Metropolitan News-Enterprise


Wednesday, October 7, 2009


Page 1


Court Tosses $400,000 Attorney Fee Award as Arbitrary


By a MetNews Staff Writer


The Sixth District Court of Appeal yesterday ordered reconsideration of an attorney fee and cost award representing less than one third of the $1.3 million requested by a San Jose lawyer and his wife in their action against their former general contractor.

In a 71-page ruling by Presiding Justice Conrad L. Rushing, the appellate panel said it could not determine that the award by Santa Clara Superior Court Judge William J. Elfving was adequate. While a trial judge does not need to explain his or her decision on a motion for attorney fees and costs, the justice emphasized, the award “must be able to be rationalized to be affirmed on appeal.”

As Rushing said he was “unable to surmise any mathematical or logical explanation” for the judge’s award to John Gorman and Jennifer Cheng, the panel reversed.

Gorman is the chief executive officer, chief financial officer, president, and secretary of Gorman & Miller PC, a small business law firm with offices in San Jose and Santa Monica.

He and his wife contracted with the Tassajara Development Corporation in 1999 to build them a $1.5 million  house in Los Altos Hills.

After the couple took occupancy of the home, Gorman and his firm filed suit on behalf of himself and his wife alleging defective construction.

Nearly three years later, Gorman and his wife entered into a global settlement with Tassajara and several other defendants. The settlement agreement provided that Gorman and his wife were to be deemed prevailing parties in the action for the purpose of invoking their right to recover attorney fees and costs pursuant to the terms of the construction contract.

Gorman ultimately requested attorney fees of $1,350,538.83 and costs in excess of $266,561.96. Over half of the requested attorney fees were billed by Gorman personally.

After a contested hearing on their motion, which lasted less than an hour, Elfving issued a 27-word order awarding “reasonable attorneys’ fees of $416,581.37 and reasonable costs of $142,432.46.”

On appeal, Gorman contended that Elfving’s failure to issue a statement of decision upon request violated Code of Civil Procedure Sec. 632.

However, Rushing opined that even if a hearing on a motion for attorney fees could qualify as a “trial” under Sec. 632, Gorman was not entitled to a statement of decision because his request—filed 10 days after the decision was rendered— was untimely.

Rushing also rejected Gorman’s argument that case law established a general rule that a trial court must provide an explanation for its ruling on a motion for attorney fees.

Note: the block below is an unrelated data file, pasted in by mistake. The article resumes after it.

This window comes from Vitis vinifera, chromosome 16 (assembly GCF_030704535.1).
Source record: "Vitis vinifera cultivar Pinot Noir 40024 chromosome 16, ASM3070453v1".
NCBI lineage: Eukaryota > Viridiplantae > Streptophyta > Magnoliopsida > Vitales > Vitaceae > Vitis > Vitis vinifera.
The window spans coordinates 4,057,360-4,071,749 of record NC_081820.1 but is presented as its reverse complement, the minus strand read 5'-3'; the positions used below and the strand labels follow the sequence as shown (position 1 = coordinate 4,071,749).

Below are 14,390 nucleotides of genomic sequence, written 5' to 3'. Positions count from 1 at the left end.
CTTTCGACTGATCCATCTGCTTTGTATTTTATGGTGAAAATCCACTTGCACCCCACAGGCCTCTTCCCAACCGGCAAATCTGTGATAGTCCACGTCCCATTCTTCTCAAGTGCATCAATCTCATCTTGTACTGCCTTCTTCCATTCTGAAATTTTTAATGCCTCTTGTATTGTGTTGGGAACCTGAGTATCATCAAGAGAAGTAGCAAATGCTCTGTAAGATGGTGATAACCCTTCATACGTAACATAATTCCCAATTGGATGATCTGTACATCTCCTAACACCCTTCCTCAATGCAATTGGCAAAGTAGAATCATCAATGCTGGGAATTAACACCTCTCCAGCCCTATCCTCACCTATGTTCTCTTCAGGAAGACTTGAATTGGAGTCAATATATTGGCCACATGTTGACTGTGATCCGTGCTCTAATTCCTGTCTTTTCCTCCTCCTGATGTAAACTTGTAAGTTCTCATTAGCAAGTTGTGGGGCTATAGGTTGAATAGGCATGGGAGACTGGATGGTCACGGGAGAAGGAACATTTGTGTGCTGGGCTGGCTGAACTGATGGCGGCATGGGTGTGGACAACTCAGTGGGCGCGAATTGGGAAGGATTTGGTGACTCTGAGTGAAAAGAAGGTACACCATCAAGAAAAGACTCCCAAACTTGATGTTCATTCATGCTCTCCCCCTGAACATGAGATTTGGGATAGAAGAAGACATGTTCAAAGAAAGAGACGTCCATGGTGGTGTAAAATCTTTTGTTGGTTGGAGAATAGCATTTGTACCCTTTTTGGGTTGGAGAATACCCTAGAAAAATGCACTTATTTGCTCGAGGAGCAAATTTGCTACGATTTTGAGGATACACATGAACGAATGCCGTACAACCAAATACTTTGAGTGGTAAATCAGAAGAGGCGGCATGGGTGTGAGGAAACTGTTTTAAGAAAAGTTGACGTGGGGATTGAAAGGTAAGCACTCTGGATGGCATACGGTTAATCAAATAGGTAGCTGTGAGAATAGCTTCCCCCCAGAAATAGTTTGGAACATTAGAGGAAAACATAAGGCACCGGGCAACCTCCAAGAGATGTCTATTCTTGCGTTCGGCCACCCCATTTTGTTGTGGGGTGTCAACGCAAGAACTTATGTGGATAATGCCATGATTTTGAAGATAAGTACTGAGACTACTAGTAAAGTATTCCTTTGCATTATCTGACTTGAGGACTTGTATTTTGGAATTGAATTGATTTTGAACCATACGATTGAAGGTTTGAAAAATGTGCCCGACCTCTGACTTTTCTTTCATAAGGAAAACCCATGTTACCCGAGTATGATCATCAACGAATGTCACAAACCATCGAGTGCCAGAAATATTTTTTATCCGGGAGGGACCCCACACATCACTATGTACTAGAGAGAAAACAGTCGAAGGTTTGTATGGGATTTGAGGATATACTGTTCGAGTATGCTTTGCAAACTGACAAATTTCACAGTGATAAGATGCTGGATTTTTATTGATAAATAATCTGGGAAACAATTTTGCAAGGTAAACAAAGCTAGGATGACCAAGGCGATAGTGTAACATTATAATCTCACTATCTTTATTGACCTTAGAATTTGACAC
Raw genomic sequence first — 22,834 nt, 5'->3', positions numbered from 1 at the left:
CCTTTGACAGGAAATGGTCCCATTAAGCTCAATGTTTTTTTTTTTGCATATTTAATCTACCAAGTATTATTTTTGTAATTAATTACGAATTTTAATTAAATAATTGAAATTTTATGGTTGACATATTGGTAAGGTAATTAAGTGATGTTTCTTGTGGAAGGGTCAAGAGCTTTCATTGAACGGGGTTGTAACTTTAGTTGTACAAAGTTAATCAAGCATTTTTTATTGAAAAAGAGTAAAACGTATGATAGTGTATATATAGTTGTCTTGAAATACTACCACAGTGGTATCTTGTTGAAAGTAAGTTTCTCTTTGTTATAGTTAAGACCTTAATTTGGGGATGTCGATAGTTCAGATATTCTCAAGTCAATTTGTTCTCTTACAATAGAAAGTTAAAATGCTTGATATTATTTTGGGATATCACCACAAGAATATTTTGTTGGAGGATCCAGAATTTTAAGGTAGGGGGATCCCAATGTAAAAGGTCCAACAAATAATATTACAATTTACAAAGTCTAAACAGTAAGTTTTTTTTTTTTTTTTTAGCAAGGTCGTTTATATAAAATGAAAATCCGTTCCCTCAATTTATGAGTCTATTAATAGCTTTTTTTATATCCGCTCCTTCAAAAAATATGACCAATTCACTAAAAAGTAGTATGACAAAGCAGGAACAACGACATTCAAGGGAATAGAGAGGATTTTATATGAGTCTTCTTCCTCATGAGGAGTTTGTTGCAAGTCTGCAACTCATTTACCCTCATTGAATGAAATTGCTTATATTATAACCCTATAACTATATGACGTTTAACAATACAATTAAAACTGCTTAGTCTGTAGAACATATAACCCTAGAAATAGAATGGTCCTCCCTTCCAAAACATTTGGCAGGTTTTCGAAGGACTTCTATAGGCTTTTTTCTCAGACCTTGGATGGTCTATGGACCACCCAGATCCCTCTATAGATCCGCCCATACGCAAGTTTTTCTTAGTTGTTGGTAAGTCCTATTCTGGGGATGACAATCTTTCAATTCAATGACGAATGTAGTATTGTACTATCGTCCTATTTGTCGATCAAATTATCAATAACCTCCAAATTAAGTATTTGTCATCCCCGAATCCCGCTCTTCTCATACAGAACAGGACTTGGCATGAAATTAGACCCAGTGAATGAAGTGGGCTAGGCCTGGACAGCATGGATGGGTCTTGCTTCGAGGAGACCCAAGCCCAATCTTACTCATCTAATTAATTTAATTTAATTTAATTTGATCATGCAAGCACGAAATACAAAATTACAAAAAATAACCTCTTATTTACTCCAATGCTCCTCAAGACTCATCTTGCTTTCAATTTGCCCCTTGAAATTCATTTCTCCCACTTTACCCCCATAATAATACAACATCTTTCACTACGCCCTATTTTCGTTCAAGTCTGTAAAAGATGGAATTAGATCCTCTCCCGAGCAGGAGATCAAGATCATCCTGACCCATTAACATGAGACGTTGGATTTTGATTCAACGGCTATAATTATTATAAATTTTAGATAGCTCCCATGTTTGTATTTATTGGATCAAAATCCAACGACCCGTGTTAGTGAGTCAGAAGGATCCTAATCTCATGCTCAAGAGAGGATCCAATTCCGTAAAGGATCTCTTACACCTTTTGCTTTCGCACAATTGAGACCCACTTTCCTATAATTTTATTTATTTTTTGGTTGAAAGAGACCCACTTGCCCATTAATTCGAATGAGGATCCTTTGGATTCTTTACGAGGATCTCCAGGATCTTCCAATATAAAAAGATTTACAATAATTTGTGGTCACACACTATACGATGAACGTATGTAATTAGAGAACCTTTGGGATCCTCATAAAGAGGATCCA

“The absence of an explanation of a ruling may make it more difficult for an appellate court to uphold it as reasonable, but we will not presume error based on such an omission,” Rushing said.

He then turned to Gorman’s contention that the fee and cost awards were too low, explaining that Gorman was not entitled to recover attorney fees for work he had performed himself.

The justice acknowledged that the law allows for professional law corporations, which are separate legal entities, but reasoned that in situations where the corporation’s client is also the chief executive officer, chief financial officer, and president of the corporation, there is no “true attorney-client relationship.”

Although the corporation “may send the bill, the same person is the attorney and the client,” Rushing opined.

As for Gorman’s wife, Rushing emphasized that her interests in the lawsuit were “joint and indivisible” with her husband’s interests and that their community estate was liable for their attorney fees.

Absent any evidence that Gorman spent extra time in this case representing his wife in addition to the time he spent representing himself or that his wife suffered any separate harm, Rushing concluded that Gorman’s billable hours were entirely attributable to representing himself.

Rushing then subtracted the fees charged by Gorman personally for representing himself and his wife from the total fee amount to reach a lodestar amount of $684,003.75, noting that the trial court’s award of $416,581.37 represented less than 61 percent of this amount.

“What has intrigued us is that the award is so precise and down to the penny,” he said, suggesting that such precision was indicative of some mathematical computations which he had “tried in vain for days to recreate.”

He said that a reduced award could be fully justified by “a general observation that an attorney overlitigated a case or submitted a padded bill or that the opposing party has stated valid objections,” but noted that the trial court had made no such findings in this case and that the record indicated no reasonable basis for the lodestar reduction.

“It is the essence of arbitrariness to make an award of attorney fees that cannot be justified by the plaintiffs’ request, the supporting bills, or the defendant’s opposition,” he said, adding that the cost award suffered from a similar infirmity.

 Joined by Justices Eugene M. Premo and Franklin D. Elia, Rushing ordered the matter remanded for further proceedings.

The case is Gorman v. Tassajara Development Corporation, 09 S.O.S. 5868.


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